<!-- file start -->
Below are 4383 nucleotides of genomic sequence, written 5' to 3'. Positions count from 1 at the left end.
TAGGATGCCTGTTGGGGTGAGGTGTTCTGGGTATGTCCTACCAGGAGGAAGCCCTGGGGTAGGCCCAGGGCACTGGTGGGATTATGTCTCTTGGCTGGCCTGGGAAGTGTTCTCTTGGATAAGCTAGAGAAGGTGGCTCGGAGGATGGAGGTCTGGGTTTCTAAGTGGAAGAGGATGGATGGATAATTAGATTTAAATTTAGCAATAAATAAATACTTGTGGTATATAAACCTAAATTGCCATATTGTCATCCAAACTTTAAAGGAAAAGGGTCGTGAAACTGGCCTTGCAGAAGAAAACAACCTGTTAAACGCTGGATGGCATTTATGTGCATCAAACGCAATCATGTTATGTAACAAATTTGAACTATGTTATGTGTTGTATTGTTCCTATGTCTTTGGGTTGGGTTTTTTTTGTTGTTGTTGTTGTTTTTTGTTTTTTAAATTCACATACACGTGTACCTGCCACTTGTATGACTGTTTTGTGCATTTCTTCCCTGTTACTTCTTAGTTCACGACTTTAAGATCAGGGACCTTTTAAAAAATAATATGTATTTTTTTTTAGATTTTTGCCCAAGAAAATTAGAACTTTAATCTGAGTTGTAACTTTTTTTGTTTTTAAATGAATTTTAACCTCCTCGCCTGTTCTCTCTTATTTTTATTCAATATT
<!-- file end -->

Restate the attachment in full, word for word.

Below are 4383 nucleotides of genomic sequence, written 5' to 3'. Positions count from 1 at the left end.
TAGGATGCCTGTTGGGGTGAGGTGTTCTGGGTATGTCCTACCAGGAGGAAGCCCTGGGGTAGGCCCAGGGCACTGGTGGGATTATGTCTCTTGGCTGGCCTGGGAAGTGTTCTCTTGGATAAGCTAGAGAAGGTGGCTCGGAGGATGGAGGTCTGGGTTTCTAAGTGGAAGAGGATGGATGGATAATTAGATTTAAATTTAGCAATAAATAAATACTTGTGGTATATAAACCTAAATTGCCATATTGTCATCCAAACTTTAAAGGAAAAGGGTCGTGAAACTGGCCTTGCAGAAGAAAACAACCTGTTAAACGCTGGATGGCATTTATGTGCATCAAACGCAATCATGTTATGTAACAAATTTGAACTATGTTATGTGTTGTATTGTTCCTATGTCTTTGGGTTGGGTTTTTTTTGTTGTTGTTGTTGTTTTTTGTTTTTTAAATTCACATACACGTGTACCTGCCACTTGTATGACTGTTTTGTGCATTTCTTCCCTGTTACTTCTTAGTTCACGACTTTAAGATCAGGGACCTTTTAAAAAATAATATGTATTTTTTTTTAGATTTTTGCCCAAGAAAATTAGAACTTTAATCTGAGTTGTAACTTTTTTTGTTTTTAAATGAATTTTAACCTCCTCGCCTGTTCTCTCTTATTTTTATTCAATATT